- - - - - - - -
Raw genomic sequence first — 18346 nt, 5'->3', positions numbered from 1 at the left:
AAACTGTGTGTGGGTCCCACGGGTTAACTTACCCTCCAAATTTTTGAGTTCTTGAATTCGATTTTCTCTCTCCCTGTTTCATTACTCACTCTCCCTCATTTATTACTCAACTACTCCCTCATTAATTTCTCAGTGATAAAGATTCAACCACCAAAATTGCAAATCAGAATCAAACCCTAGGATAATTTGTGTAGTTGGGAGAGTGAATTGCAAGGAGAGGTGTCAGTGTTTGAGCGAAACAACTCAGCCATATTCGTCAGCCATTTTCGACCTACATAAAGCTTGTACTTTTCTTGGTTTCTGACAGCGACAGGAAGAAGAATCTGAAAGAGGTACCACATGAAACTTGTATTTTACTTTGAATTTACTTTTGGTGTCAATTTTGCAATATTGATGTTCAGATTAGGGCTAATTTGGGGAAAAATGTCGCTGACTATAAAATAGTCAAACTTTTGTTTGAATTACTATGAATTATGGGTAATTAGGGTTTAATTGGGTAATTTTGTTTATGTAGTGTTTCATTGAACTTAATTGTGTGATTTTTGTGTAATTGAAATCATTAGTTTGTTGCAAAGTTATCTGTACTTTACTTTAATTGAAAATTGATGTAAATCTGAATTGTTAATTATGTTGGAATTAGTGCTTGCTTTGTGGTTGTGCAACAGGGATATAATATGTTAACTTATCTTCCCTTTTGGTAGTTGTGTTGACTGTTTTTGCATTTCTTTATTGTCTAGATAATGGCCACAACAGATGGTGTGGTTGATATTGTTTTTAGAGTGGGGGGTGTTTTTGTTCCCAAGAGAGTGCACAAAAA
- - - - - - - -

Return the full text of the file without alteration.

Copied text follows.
Raw genomic sequence first — 18346 nt, 5'->3', positions numbered from 1 at the left:
AAACTGTGTGTGGGTCCCACGGGTTAACTTACCCTCCAAATTTTTGAGTTCTTGAATTCGATTTTCTCTCTCCCTGTTTCATTACTCACTCTCCCTCATTTATTACTCAACTACTCCCTCATTAATTTCTCAGTGATAAAGATTCAACCACCAAAATTGCAAATCAGAATCAAACCCTAGGATAATTTGTGTAGTTGGGAGAGTGAATTGCAAGGAGAGGTGTCAGTGTTTGAGCGAAACAACTCAGCCATATTCGTCAGCCATTTTCGACCTACATAAAGCTTGTACTTTTCTTGGTTTCTGACAGCGACAGGAAGAAGAATCTGAAAGAGGTACCACATGAAACTTGTATTTTACTTTGAATTTACTTTTGGTGTCAATTTTGCAATATTGATGTTCAGATTAGGGCTAATTTGGGGAAAAATGTCGCTGACTATAAAATAGTCAAACTTTTGTTTGAATTACTATGAATTATGGGTAATTAGGGTTTAATTGGGTAATTTTGTTTATGTAGTGTTTCATTGAACTTAATTGTGTGATTTTTGTGTAATTGAAATCATTAGTTTGTTGCAAAGTTATCTGTACTTTACTTTAATTGAAAATTGATGTAAATCTGAATTGTTAATTATGTTGGAATTAGTGCTTGCTTTGTGGTTGTGCAACAGGGATATAATATGTTAACTTATCTTCCCTTTTGGTAGTTGTGTTGACTGTTTTTGCATTTCTTTATTGTCTAGATAATGGCCACAACAGATGGTGTGGTTGATATTGTTTTTAGAGTGGGGGGTGTTTTTGTTCCCAAGAGAGTGCACAAAAA